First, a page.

- In Canada, you can take your family to visit the Biosphère Environment Museum in Montreal and get free tickets for anyone under 17 years old. I went myself (at 28 years old), and it was so much fun!
- In Australia, you can join a "Brisbane Greeters" tour and book volunteer guides to give you a free three-hour tour about almost any topic!
3. Find great family-friendly hotels*
To make life a little bit easier when traveling with children, nail down awesome (and affordable) family-friendly hotels*. Why is this so important? These niche properties might offer you better room service menus for the family, better sleeping arrangements and extra amenities, and even daycare services!
When booking, read reviews and ask if they offer parental relief programs where children can play with other kids while you get a much deserved massage.
- Where to find the best family deals for vacationers from the United States? Mexico and Caribbean countries like the Bahamas and Jamaica are literally swarmed with family-friendly hotels and freebies.
4. Bring epic entertainment
Some kids are just active and find it hard to sit still. For whatever reason (no judgement on your parenting skills), your child might need extra entertainment to keep them chilled during downtime. Thankfully, modern day tech gadgets are quite travel-friendly and great for family excursions.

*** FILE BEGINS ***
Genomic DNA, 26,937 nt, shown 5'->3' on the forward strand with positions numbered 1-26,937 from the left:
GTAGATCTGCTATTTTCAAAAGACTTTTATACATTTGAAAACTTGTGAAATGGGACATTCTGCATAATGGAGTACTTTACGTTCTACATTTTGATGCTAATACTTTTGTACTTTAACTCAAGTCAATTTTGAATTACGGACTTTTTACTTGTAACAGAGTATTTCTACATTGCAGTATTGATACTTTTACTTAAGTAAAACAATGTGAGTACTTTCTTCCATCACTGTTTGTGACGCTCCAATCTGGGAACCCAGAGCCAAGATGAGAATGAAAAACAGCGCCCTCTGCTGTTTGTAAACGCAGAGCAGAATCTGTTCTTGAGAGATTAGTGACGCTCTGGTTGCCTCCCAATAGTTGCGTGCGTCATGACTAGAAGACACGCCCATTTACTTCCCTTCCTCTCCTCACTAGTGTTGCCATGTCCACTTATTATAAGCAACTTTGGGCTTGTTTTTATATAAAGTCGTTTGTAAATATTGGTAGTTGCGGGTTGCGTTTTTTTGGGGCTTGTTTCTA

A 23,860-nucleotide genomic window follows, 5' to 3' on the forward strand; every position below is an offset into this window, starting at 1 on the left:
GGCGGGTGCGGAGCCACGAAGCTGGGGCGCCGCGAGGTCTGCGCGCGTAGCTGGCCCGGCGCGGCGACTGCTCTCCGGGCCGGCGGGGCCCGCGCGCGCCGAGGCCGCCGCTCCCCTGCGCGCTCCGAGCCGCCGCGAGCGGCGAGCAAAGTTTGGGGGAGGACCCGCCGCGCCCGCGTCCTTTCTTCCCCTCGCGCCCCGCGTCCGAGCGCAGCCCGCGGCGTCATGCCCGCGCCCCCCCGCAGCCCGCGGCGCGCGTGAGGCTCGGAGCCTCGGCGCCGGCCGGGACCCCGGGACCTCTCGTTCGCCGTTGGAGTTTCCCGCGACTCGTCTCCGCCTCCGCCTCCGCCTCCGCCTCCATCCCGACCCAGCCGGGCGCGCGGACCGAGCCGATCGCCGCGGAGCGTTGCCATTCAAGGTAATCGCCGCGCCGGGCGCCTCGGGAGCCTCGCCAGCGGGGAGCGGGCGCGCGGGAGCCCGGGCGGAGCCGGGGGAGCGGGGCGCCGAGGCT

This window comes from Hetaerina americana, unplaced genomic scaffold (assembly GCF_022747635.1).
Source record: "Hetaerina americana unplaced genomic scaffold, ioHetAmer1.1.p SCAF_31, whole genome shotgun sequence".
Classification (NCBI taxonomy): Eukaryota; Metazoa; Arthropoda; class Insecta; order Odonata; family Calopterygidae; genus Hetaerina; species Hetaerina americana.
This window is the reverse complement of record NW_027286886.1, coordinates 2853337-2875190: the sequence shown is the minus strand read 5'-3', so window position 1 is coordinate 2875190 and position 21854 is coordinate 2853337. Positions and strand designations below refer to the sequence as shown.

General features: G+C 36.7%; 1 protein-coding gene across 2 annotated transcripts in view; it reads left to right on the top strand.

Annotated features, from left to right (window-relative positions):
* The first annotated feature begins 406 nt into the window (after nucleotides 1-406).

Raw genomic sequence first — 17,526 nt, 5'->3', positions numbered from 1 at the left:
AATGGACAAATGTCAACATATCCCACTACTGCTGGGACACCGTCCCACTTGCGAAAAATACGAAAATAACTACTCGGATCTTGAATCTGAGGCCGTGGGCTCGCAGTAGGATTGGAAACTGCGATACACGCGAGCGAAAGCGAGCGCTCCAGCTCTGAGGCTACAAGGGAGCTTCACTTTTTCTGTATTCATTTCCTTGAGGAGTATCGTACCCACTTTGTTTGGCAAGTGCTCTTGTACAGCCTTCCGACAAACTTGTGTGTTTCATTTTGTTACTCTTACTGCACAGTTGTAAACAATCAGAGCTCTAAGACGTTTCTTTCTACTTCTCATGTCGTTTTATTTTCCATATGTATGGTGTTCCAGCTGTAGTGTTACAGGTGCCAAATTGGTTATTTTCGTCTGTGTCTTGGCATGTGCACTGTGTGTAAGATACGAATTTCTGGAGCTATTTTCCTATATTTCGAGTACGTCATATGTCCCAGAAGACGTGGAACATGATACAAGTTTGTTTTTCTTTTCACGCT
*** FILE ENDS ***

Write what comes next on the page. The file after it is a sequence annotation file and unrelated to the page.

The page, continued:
LeapFrog Epic for example, is an android-based tablet made specifically for kids. Light, durable, (safe) web browsing-accessible, and filled with learning and game apps, LeapFrog Epic is ideal for multi and single-day trips with children.
Remember that fear of disturbing everyone with your energetic child? Bringing a form of entertainment like LeapFrog Epic will allow you to rest your eyes in-flight (or on a bus or train ride) as your child plugs in a pair of headphones and grants everyone much needed silence (works like a charm on my niece).
He or she will stay entertained with a stylus pen, customizable and playable home screen, real-time weather, daily surprises, and essential games for any kid on the go. You can even adjust how long the tablet allows them to use it per day (to make sure it isn't over-used).
Oh what do you know, I actually have an extra tablet in green (courtesy of LeapFrog) that I'll give away to one of you readers!
Read more about how to enter the giveaway at the end of this post. Oh, and did I mention it's kid proof? I've seen its strength against destruction with my own eyes.
5. Let them carry their load